Thor: Love and Thunder is Disney’s latest addition to the MCU and the fourth Thor movie. This is actually a pretty big deal. Thor is the first MCU hero to get a fourth movie outside of the ensemble Avengers films. And Thor as a series had not one, but two lackluster offerings at the outset, only hitting its stride with Ragnarok.
Obviously, trilogies are something of a tradition in film, and with Iron Man dead and the original Captain America retired if not dead by now, there aren’t that many opportunities for a hero to rack up four movies, but Thor has done it and still gotten a “Thor will return” tag after the credits.
But the most important question is, how was the movie? And I’d say it was pretty good. It’s not stellar. It didn’t live up to Ragnarok, but it’s still a pretty solid movie and up to Marvel’s standards.
My rating: 4 out of 5.
Like many of the Marvel films, Love and Thunder is a loose adaptation of a storyline from the comics, in this case, the much-publicized “Female Thor” storyline from 2014, in which Jane Foster picks up Thor’s hammer and takes on his identity as a hero. (Using Thor’s name as a title seems a little forced to me, but whatever.)
In the movie version, when last we left Thor, he had teamed up with the Guardians of the Galaxy to have some new adventures, but he never forgot about Jane, his ex-girlfriend who left him after his constant adventuring drove them apart. Now, Thor is called back to Earth and New Asgard when a new enemy known as Gorr the God Butcher starts (obviously) killing gods around the universe.
(And honestly, the whole thing raises a lot of questions about just what gods are and what their role is in the MCU–especially given that Valhalla exists–but that’s too complicated to get into here.)
Back on Earth, Thor discovers that Mjolnir, which was “destroyed” by Hela in Ragnarok has reassembled itself (ironically increasing its offensive power) and is now being wielded by Jane. Gorr kidnaps a bunch of Asgardian children, and Thor, Jane, Korg, and Valkyrie have to team up and get them back, and also stop Gorr from killing the rest of the gods.
And there’s a lot of other stuff going on, too, but I thought it worked pretty well. The ending was not was what I expected, but it was surprisingly uplifting after everything that had happened.
In fact, people may disagree with me, but the part I found most annoying was Korg’s narrating. Korg is a good character in general, but having him tell the story just rubbed me the wrong way. It felt too jokey for the tone of the rest of the movie, and it broke the immersion for me.
The other major impression I had of this movie was that Phase 4 of the MCU has definitely taken a turn for the darker. This isn’t entirely a surprise. You had the (appropriately censored) sex scene in Eternals and an entire team of big-name heroes getting brutally murdered by a character who used to be a hero herself in Multiverse of Madness, but I feel like it came together for me in Love and Thunder. In this movie, they killed off yet another longstanding character, showed Chris Hemsworth’s butt onscreen, had Thor straight-up kill Zeus* without second thought, and included a surprisingly increased amount of swearing (within the PG-13 limitation). That last one was a surprising move to me, especially for Disney.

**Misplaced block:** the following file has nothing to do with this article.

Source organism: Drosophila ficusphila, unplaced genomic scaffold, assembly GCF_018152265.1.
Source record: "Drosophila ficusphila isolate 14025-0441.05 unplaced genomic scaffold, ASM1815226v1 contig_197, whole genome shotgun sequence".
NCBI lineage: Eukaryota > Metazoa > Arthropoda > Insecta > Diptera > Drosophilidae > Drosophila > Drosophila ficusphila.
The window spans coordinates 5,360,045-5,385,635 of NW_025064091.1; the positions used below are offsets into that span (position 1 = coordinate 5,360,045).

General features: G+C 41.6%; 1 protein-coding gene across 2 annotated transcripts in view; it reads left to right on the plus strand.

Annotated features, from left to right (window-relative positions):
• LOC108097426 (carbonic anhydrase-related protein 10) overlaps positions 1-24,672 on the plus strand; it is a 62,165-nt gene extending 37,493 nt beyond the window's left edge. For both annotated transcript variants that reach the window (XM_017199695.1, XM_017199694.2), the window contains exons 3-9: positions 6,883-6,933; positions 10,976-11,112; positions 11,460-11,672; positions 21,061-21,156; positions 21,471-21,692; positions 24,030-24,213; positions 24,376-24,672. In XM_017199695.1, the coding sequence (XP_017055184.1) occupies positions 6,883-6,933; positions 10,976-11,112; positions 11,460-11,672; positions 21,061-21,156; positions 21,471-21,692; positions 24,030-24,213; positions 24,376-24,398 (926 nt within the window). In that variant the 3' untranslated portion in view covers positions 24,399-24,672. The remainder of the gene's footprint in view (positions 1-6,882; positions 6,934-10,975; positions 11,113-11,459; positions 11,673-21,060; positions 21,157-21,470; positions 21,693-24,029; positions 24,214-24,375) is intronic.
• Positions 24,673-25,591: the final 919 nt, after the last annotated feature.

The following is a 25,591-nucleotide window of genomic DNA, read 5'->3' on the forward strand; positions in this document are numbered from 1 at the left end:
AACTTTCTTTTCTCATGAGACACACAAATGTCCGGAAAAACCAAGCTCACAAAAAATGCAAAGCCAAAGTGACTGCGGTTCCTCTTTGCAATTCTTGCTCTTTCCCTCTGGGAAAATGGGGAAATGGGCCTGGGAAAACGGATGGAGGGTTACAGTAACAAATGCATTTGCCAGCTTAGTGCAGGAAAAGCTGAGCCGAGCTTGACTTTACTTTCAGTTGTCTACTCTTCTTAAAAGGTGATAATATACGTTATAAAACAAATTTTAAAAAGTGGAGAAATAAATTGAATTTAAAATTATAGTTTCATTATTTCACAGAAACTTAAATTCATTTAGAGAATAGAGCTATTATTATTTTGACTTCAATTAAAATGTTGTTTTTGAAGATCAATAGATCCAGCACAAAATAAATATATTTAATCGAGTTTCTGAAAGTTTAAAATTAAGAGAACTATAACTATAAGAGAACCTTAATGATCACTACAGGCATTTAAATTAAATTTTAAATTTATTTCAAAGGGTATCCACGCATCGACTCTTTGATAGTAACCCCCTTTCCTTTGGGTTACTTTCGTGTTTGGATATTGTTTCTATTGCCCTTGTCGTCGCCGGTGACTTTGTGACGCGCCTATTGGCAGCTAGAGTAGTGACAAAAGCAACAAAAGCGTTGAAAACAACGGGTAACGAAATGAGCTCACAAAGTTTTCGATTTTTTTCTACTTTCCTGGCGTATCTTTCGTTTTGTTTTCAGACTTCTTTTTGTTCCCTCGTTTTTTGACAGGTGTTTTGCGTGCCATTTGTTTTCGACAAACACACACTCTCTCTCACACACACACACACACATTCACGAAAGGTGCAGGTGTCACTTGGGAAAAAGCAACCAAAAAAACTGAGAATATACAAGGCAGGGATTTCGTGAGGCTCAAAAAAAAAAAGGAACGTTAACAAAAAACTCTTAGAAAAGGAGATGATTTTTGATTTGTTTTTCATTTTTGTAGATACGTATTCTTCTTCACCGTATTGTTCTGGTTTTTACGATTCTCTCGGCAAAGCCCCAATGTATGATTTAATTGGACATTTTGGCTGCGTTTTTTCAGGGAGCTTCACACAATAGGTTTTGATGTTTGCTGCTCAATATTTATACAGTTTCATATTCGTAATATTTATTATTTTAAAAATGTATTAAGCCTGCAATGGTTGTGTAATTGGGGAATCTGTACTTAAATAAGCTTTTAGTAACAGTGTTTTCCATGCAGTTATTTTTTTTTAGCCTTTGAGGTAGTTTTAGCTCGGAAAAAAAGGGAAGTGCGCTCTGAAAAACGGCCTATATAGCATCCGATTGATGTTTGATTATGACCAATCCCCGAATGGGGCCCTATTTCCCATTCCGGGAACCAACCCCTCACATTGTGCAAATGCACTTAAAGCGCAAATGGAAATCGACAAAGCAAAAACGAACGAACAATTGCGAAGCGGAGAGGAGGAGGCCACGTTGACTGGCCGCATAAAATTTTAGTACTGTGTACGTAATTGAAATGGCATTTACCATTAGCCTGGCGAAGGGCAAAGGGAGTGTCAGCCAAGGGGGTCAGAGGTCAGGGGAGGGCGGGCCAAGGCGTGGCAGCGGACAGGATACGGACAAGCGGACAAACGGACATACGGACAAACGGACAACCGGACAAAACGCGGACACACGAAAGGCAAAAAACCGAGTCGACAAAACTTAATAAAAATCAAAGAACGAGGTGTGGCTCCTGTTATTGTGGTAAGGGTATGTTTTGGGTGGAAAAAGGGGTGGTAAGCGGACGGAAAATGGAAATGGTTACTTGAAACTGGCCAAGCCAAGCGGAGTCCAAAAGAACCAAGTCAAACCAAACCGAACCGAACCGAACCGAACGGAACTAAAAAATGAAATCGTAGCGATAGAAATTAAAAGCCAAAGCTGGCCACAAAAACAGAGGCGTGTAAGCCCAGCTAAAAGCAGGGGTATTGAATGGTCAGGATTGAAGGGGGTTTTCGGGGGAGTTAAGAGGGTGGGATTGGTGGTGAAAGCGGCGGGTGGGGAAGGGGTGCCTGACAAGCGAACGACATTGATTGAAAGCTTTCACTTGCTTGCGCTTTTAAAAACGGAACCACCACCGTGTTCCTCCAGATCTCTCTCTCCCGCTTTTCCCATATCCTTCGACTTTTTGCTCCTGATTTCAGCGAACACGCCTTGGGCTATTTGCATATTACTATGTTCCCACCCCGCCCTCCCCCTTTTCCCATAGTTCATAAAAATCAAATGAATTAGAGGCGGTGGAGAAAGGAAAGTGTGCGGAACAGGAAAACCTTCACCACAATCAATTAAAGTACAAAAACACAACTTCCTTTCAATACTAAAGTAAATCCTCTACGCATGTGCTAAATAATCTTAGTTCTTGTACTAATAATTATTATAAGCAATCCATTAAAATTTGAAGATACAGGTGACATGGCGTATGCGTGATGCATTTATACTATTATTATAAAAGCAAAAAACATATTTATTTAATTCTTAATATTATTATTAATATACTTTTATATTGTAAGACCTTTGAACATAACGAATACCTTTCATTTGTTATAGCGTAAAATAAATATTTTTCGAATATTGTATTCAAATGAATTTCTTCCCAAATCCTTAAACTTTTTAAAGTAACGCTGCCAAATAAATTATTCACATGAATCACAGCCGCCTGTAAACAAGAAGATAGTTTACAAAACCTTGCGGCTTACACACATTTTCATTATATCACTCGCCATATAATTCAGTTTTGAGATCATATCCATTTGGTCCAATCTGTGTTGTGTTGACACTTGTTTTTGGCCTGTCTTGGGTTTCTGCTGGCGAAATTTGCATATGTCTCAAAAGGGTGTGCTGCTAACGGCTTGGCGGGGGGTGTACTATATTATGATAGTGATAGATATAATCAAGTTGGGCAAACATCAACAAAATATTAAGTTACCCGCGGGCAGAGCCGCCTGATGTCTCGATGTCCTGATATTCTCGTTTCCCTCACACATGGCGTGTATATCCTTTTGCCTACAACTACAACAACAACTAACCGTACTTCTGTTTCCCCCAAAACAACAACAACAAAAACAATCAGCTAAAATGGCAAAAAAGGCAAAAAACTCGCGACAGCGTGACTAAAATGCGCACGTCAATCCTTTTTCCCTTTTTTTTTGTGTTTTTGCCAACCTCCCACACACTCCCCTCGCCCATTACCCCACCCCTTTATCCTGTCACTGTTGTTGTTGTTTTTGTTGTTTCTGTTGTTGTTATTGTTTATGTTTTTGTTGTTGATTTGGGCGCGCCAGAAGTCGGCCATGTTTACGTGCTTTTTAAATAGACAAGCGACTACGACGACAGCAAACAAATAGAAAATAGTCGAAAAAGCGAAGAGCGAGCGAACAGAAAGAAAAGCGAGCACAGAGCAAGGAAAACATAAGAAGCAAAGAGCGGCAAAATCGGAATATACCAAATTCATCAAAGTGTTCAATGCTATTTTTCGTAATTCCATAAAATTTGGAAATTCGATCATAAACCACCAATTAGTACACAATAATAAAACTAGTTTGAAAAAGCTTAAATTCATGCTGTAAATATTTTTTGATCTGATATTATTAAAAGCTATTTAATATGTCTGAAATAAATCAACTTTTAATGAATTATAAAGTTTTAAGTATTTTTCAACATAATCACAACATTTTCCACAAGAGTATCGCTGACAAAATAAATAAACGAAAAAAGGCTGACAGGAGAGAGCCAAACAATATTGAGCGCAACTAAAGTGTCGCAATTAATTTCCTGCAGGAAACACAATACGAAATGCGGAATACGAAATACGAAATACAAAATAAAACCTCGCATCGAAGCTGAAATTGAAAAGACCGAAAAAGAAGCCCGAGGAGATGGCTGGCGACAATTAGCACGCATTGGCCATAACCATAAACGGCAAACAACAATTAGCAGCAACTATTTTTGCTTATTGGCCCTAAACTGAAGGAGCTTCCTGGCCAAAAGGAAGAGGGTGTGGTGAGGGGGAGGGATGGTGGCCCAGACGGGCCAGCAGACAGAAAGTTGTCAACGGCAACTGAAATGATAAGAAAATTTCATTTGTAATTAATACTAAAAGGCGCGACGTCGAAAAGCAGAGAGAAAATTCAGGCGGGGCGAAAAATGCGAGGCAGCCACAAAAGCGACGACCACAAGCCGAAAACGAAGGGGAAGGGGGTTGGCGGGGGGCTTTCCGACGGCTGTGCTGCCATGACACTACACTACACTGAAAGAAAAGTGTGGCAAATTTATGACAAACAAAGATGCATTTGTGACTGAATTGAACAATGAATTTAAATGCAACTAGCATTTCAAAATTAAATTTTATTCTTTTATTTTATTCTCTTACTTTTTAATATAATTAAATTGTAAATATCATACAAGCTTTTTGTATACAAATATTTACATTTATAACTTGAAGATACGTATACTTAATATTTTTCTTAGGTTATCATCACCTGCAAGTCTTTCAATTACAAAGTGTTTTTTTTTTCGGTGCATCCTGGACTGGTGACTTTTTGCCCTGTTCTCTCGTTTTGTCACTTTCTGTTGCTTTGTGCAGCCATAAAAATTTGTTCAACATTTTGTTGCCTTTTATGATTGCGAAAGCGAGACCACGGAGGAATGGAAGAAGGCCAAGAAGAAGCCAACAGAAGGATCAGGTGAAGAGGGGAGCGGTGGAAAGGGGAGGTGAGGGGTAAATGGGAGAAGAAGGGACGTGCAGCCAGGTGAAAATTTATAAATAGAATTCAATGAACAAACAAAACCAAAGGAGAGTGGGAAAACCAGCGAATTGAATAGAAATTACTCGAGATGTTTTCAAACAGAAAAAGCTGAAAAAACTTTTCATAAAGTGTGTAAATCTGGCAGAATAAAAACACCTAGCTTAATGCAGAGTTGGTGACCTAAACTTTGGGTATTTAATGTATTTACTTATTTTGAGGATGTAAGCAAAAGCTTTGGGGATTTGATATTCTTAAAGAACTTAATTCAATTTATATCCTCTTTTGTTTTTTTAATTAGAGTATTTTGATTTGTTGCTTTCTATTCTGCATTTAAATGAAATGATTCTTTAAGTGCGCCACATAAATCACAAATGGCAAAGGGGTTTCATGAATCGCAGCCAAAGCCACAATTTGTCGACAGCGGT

Oh, and there’s also the nine-year-old kid hero “Love” (played by Hemsworth’s real-life daughter) yelling “Go to Hell, demon!” at her father and shooting lasers at him.
Meanwhile, Love and Thunder is also notable for having what I think may be the first openly transgender character in the MCU—although I was more surprised by Thor’s less than stellar reaction to him. That seemed like a questionable part to give to the protagonist and has been criticized more broadly in the media.
Anyway, what’s the point of this? I’m not sure if it really means anything. However, I’m reminded of Harry Potter and how that was meant to be a series that kids grew up with, deliberately becoming more mature over time. It worked great if you’re my age and actually did grow up with it—a bit awkward if you’re younger and the series was already completed.
I’m don’t know if that’s what Disney is doing here. It’s taken longer in the MCU’s case; it’s been 14 years since Iron Man 1. (Ugh, now I feel old.) It’s not just that the fans have grown up; they have a whole new generation of fans. When Iron Man came out, the core of the audience were Millenials. Now (if they’re targeting the same age group), it’s Gen Z. But either way, there’s no doubt Phase 4 is trending darker and edgier. As long as they don’t go full Game of Thrones, I don’t really mind it, though, so it will be interesting to see what the future holds.
*He got better.